Even though the Windows Startup folder got put on the back burner quite some time ago, it is still available, hidden within the deep data structure of Windows 10. It sounds complicated to find or get to, but it isn’t at all.
Being able to find this folder can be very useful in certain situations, so it’s a good idea to familiarize yourself with it. Let’s take a look at how you can access the Windows 10 startup folder quickly and easily.
What is the Windows Startup Folder?
The Startup folder was a folder that you could find via the Start Menu. Programs placed in this folder would automatically launch each time you started up your computer.
Users could manually drag application shortcuts to the Startup folder and the apps automatically launched before or after the user logged in.
If you have Windows 10, the Start Menu is launched by the Windows logo in the bottom left-hand corner. All you do is tap the Windows key on your keyboard or click the Windows logo, and the Start Menu pops up. However, the Startup folder is nowhere to be found.
How Do I Find the Startup Folder in Windows 10?
Before we get started, keep in mind that there are now two Startup folder locations in Windows 10, including:
- One Startup folder that operates at the system level and is shared among all user accounts
- Another Startup folder that operates at the user level and is unique to each user on the system
For example, consider a PC with two user accounts: one account for Jane and one account for John. A shortcut for Microsoft Edge is placed in the “All Users” Startup folder, and a link for Notepad gets put in the Startup folder for the Jane user account. When Jane logs into Windows, both Microsoft Edge and Notepad will launch automatically, but when John logs into his account, only Edge will start.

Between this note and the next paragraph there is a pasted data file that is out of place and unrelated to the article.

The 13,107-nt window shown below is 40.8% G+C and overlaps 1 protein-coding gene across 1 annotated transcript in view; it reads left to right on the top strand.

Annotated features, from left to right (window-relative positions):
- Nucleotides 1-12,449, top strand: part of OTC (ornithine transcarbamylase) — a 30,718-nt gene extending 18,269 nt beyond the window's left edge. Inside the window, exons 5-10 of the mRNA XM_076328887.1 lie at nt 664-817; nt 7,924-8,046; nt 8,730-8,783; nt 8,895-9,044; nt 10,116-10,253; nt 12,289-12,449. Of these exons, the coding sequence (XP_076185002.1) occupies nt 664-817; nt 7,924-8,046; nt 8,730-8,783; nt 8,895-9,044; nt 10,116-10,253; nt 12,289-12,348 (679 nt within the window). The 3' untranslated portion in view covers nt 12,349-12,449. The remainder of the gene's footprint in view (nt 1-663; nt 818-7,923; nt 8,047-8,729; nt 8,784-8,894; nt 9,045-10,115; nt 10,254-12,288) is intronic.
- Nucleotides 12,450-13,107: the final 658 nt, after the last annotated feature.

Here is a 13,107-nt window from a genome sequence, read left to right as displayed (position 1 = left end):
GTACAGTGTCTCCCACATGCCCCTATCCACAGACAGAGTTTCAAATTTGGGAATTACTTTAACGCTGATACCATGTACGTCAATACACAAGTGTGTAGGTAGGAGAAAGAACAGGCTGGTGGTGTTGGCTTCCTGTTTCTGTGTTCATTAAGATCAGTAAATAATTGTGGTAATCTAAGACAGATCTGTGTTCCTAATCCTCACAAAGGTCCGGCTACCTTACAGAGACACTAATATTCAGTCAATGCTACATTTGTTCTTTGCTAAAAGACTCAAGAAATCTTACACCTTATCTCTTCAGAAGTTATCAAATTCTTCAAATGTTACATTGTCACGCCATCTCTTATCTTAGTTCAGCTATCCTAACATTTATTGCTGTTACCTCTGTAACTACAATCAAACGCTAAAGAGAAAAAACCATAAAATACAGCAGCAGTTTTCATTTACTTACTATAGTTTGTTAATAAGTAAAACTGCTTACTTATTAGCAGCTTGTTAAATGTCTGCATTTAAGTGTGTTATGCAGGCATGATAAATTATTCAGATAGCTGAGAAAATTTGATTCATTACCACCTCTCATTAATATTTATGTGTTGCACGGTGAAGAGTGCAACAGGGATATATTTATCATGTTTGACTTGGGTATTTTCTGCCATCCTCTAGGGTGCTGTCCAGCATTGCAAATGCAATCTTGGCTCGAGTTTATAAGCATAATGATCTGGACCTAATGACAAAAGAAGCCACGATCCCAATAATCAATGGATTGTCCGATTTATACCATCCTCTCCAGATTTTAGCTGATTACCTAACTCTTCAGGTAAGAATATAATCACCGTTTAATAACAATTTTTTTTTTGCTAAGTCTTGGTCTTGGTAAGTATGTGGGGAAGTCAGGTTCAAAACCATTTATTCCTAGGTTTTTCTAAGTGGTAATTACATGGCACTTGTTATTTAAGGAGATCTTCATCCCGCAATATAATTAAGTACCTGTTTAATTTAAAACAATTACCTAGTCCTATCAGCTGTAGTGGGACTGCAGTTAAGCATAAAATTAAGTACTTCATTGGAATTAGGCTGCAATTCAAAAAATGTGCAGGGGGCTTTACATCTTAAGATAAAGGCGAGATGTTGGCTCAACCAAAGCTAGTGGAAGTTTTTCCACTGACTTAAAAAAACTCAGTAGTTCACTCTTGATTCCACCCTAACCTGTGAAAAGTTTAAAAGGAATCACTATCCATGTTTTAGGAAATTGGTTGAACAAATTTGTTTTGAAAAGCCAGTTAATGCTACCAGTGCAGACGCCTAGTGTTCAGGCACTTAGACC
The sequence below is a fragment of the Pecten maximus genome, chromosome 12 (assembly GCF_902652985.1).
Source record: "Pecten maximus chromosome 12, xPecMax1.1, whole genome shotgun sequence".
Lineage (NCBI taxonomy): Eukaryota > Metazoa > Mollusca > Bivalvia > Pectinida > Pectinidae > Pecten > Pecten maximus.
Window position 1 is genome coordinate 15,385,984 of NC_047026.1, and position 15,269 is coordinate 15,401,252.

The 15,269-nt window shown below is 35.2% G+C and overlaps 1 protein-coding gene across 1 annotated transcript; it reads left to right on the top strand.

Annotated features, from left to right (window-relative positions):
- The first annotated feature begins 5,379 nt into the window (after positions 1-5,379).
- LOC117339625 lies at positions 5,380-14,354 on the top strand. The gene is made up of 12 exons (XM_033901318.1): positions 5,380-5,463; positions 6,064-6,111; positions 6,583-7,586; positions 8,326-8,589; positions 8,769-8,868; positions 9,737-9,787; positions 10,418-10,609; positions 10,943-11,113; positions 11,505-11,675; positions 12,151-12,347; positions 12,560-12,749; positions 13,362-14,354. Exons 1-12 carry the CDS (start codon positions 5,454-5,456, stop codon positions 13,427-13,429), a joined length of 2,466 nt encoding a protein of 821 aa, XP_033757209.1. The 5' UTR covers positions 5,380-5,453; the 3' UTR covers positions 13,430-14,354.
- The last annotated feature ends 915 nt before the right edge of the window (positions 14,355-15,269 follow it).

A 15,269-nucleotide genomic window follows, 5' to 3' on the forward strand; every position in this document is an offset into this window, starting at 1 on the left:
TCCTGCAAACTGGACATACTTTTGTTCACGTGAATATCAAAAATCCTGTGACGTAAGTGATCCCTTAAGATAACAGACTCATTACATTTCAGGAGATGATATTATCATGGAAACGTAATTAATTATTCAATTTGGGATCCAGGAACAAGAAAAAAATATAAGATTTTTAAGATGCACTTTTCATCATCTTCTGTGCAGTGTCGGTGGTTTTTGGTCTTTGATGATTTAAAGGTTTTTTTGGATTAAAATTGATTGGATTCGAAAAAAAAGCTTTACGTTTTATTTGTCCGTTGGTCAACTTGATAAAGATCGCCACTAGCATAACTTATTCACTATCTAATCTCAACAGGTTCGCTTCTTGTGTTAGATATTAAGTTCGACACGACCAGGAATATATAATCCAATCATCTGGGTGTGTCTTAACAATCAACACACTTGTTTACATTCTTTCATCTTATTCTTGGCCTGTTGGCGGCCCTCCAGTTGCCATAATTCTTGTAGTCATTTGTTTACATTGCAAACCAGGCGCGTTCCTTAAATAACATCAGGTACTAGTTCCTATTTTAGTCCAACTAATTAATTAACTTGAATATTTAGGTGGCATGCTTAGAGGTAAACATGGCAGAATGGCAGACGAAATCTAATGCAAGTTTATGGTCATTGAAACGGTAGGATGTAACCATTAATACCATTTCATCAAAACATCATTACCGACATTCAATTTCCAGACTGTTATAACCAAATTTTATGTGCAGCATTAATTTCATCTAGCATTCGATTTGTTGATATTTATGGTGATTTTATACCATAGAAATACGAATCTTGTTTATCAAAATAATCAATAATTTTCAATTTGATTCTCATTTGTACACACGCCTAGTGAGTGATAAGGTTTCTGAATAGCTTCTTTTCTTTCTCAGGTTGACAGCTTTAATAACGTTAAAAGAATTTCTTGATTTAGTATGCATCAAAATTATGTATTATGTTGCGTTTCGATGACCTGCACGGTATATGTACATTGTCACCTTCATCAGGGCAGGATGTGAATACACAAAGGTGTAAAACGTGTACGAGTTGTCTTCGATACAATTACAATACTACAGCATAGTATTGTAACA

With that in mind, let’s take a look at how you can find the Startup folder in Windows 10.
Open Windows 10 Startup Folder with Explorer
You can navigate to both the “All Users” and “Current User” Startup folders in Windows 10 using the following paths.
Note that you can either navigate to these paths via File Explorer or copy and paste the relative path in the Run box, which gets accessed by pressing Windows Key + R on your keyboard.
If you opt to use File Explorer, you’ll need to enable the “Show Hidden Files” option to see specific folders in the path.
The All Users Startup folder is found in the following path:
The Current User Startup folder is located here:
C:Users[User Name]AppDataRoamingMicrosoftWindowsStart MenuProgramsStartup
To access the “All Users” Startup folder in Windows 10, open the Run dialog box (Windows Key + R), type
shell:common startup, and click OK.
For the “Current User“ Startup folder, open the Run dialog and type
Windows 10 Startup Folder Launch Order
As a final note, it’s important to mention that the items you place in your “All Users” or “Current User” Startup folders won’t start immediately upon logging in to your Windows 10 account. Furthermore, some links may not launch at all.
Instead, the operating system launches programs in a specific order: Windows will first load its necessary system processes and any items in the Task Manager’s Startup tab, and then it runs your Startup folder items after that’s complete.
For most users, these initial steps won’t take long, and you’ll see your designated Startup folder apps launch within a second or two of reaching the Windows 10 desktop. If you have lots of applications and services already configured to launch at boot, it may take a few moments to see your Startup folder items appear.
If your computer startup is slow, it’s a good idea to check the startup folder to ensure you do not have programs in there that you don’t need to launch at boot. It’s best to keep the number to a minimum.
Here are some more tips (including modifying the software that opens on boot) about how to speed up your Windows 10 PC.
You May Like Also